"In light of these circumstances, the Solicitor General has determined ... not to seek Supreme Court review of the First Amendment issues at the present time," Holder wrote in a Friday letter to House Speaker John Boehner notifying him of the decision.

Some of the nation's largest tobacco companies, including R.J. Reynolds Tobacco Co., sued to block the mandate to include warnings on cigarette packs as part of the 2009 Family Smoking Prevention and Tobacco Control Act that, for the first time, gave the federal government authority to regulate tobacco. The nine labels originally set to appear on store shelves last year would've represented the biggest change in cigarette packs in the U.S. in 25 years.

Tobacco companies increasingly rely on their packaging to build brand loyalty and grab consumers -- one of the few advertising levers left to them after the government curbed their presence in magazines, billboards and TV. They had argued that the proposed warnings went beyond factual information into anti-smoking advocacy.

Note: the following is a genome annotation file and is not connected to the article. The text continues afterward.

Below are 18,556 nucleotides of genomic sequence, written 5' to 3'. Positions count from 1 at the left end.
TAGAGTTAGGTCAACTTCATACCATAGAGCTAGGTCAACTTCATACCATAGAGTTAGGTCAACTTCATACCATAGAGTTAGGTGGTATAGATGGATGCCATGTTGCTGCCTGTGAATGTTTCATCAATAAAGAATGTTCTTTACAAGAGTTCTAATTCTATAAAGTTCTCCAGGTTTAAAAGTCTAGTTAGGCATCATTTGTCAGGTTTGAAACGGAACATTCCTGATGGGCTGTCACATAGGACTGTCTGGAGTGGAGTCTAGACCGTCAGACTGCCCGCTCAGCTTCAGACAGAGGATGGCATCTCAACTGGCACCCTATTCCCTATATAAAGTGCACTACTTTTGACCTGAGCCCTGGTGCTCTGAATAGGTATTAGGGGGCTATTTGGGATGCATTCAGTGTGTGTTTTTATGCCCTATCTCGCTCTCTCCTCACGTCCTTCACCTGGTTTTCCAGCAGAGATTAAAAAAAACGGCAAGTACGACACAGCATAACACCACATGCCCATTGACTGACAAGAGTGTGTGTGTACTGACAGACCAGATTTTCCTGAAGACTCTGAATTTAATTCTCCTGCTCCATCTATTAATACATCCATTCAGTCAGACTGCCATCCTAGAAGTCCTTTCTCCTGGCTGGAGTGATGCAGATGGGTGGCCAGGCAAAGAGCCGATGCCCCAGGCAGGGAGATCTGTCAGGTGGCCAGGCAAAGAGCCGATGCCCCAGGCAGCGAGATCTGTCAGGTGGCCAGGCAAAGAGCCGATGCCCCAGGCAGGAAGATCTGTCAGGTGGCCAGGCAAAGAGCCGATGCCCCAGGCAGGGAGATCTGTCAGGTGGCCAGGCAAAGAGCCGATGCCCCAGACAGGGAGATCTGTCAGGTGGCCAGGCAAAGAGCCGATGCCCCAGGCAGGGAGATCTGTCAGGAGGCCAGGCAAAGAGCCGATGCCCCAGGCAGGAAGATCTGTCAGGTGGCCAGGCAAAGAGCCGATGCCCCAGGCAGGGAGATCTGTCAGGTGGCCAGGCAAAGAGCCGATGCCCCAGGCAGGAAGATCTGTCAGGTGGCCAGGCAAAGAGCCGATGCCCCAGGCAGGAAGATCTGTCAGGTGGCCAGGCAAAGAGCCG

The government, however, argued the images were factual in conveying the dangers of tobacco, which is responsible for about 443,000 deaths in the U.S. a year.

The nine graphic warnings proposed by the FDA included color images of a man exhaling cigarette smoke through a tracheotomy hole in his throat, and a plume of cigarette smoke enveloping an infant receiving a mother's kiss. These were accompanied by assertions that smoking causes cancer and can harm fetuses. The warnings were to cover the entire top half of cigarette packs, front and back, and include the phone number for a stop-smoking hotline, 1-800-QUIT-

In a statement on Tuesday, the FDA said it would "undertake research to support a new rulemaking consistent with the Tobacco Control Act." The FDA did not provide a timeline for the revised labels.

"Although we pushed forcefully ... (the) ruling against the warning labels won't deter the FDA from seeking an effective and sound way to implement the law," Dr. Howard Koh, assistant secretary of the Department of Health and Human Services, wrote in an blog post Tuesday afternoon.